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How to avoid the pitfalls of self-dealing: a conversation with Stephanie Yan.

When it comes to self-dealing rules, the IRS does not take missteps lightly, and private foundations may face penalties for relatively innocent mistakes. To learn more about this tricky area of grantmaking, I hopped on a Zoom call with (the 2024 version of “grabbed a coffee with”) with an expert in the field back in September.

“The types of transactions that the IRS considers self-dealing seem straightforward, but it’s very easy for foundations to overlook them,” says Stephanie Yan, Managing Director and Private Foundation Practice Leader at GHJ, a full-service national advisory and accounting firm that provides a broad range of audit, accounting, tax, and advisory services.

Transactions that could trip a wire with the IRS (section 4941) include:

  1. Sales, exchange, or leasing of property between a foundation and a disqualified person;
  2. Lending money or another extension of credit between a foundation and a disqualified person;
  3. Providing goods, services, and facilities between a foundation and a disqualified person;
  4. Payment of compensation or reimbursement expenses from a foundation to a disqualified person;
  5. Transfer or use of the foundation’s income or assets by or for the benefit of a disqualified person; and
  6. Payments made from a foundation to government officials.

So, who is a “disqualified person”?

Stephanie tells us that the definition is much broader than most people realize. A disqualified person can be a foundation manager, director, trustee, or substantial contributor. A person who has greater than 20% ownership of the organization and is also a contributor is also a disqualified person. Finally, family members of any of the individuals listed above are all disqualified. This includes all ancestors and descendants, meaning that you could be disqualified without realizing it.

What, then, are the most common mistakes that a foundation might make in this area? Stephanie cited the following examples:

  1. A board member inviting a disqualified person, such as a spouse or child who is not involved in the foundation, to a gala sponsored by the foundation, and
  2. A board member making a pledge without being clear whether they are making it as an individual or on behalf of a foundation.

“These mistakes are rarely made knowingly or maliciously, but the penalties can be severe,” she adds. At a minimum, the individual who committed self-dealing faces significant fines in the form of excise tax for all violations.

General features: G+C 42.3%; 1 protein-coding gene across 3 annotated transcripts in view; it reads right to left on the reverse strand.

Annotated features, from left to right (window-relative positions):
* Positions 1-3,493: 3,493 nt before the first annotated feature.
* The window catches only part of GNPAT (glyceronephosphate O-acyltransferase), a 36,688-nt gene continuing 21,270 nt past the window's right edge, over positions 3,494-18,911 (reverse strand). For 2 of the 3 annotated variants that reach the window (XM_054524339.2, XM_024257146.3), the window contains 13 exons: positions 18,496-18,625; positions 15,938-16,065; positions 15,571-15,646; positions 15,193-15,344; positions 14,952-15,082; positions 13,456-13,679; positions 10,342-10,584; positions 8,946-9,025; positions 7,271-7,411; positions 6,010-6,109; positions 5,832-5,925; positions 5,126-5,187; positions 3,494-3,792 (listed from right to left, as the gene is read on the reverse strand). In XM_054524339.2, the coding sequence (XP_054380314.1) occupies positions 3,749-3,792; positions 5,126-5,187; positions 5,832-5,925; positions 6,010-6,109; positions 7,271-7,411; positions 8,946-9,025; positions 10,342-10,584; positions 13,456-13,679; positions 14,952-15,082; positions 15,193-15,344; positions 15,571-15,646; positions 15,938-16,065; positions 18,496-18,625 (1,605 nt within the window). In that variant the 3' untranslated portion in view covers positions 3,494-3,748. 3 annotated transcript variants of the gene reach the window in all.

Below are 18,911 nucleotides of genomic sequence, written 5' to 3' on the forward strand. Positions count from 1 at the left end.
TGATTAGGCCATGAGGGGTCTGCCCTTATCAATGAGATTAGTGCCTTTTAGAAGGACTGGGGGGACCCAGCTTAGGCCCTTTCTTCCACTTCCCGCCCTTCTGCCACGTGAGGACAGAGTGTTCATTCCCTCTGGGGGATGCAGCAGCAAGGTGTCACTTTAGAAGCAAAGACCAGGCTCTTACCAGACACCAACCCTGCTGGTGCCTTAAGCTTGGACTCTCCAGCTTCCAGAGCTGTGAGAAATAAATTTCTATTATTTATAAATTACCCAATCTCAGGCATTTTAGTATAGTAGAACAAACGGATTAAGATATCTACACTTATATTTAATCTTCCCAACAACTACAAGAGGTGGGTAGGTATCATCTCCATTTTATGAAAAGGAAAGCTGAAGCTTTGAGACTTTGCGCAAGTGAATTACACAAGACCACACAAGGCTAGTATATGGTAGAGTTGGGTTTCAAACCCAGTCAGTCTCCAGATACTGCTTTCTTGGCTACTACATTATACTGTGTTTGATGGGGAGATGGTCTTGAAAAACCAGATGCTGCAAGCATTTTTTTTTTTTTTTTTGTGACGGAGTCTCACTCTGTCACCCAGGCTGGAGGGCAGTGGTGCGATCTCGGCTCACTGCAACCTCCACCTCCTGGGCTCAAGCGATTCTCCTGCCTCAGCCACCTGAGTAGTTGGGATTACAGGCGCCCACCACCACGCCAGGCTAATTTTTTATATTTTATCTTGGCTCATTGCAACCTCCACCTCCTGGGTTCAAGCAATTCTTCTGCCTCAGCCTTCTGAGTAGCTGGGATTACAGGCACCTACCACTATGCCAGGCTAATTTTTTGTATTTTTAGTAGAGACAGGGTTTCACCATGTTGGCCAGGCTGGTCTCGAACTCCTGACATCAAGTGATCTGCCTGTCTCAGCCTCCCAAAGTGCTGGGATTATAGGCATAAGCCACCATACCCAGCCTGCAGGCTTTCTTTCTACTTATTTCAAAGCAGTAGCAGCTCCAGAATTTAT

All right, we understand the risks now—but what can a foundation do to avoid penalties?

To put it simply: be informed and steer clear of these common mistakes.

Yan gives great advice for foundations looking to avoid IRS infractions. First and foremost, education is key. Properly educating all employees and board members of a foundation on all rules and regulations is a great way to avoid accidental mistakes.

The best practice is to have a conflict-of-interest policy in place and have board and employees review that policy annually. Everyone in the organization should know what persons are disqualified and the types of transactions to be on the lookout for. Additionally, organizations should have a clear approach and open communications about potential conflicts of interest. Review policies regularly and make sure all board members and employees disclose all their philanthropic and business involvements as early as possible.

But let’s say these safeguards fail and your foundation breaks one of these rules. The first thing to do? Talk to a CPA.

You should work with a CPA who can help you navigate how to correct and self-report the situation. By self-reporting and working to correct the error, you will avoid steeper consequences and save yourself both time and money.

Accidents happen, even when we are acting as cautiously as possible. CPAs, like Stephanie Yan and her tax compliance colleagues at GHJ, are there to help you understand rules and regulations. And if you happen to find yourself in an unfortunate situation, they can help you course correct and move forward.

Remember: the IRS isn’t trying to be the bad guy. They are there to put guardrails up so individuals don’t abuse the rules. However, they also understand that private foundations are businesses that need some leeway in order to operate effectively.

“Like any tax regulations,” Yan says, “the rules are super confusing. It’s always best to go over the rules with a CPA if possible, just in case.”

To add my own advice to Stephanie’s, if you’re a nonprofit, I suggest that next time you’re putting together the list for your annual gala head tables, make sure you remember to treat your foundation donors a little differently and to be clear with them about why. If the foundation doesn’t know about these rules, they’ll thank you for letting them know—and everyone will be glad to avoid a run-in with IRS.

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